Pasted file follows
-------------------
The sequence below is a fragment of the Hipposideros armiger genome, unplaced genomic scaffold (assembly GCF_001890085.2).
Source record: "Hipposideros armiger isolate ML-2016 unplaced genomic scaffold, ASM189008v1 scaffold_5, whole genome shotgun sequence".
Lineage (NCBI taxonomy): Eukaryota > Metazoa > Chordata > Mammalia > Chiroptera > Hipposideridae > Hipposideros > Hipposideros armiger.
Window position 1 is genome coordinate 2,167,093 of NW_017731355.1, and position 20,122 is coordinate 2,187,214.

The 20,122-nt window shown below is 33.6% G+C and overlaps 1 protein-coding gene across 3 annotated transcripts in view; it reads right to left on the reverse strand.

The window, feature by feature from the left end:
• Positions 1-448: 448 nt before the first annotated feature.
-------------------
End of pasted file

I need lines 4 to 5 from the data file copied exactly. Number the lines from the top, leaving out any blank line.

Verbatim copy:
Window position 1 is genome coordinate 2,167,093 of NW_017731355.1, and position 20,122 is coordinate 2,187,214.

The 20,122-nt window shown below is 33.6% G+C and overlaps 1 protein-coding gene across 3 annotated transcripts in view; it reads right to left on the reverse strand.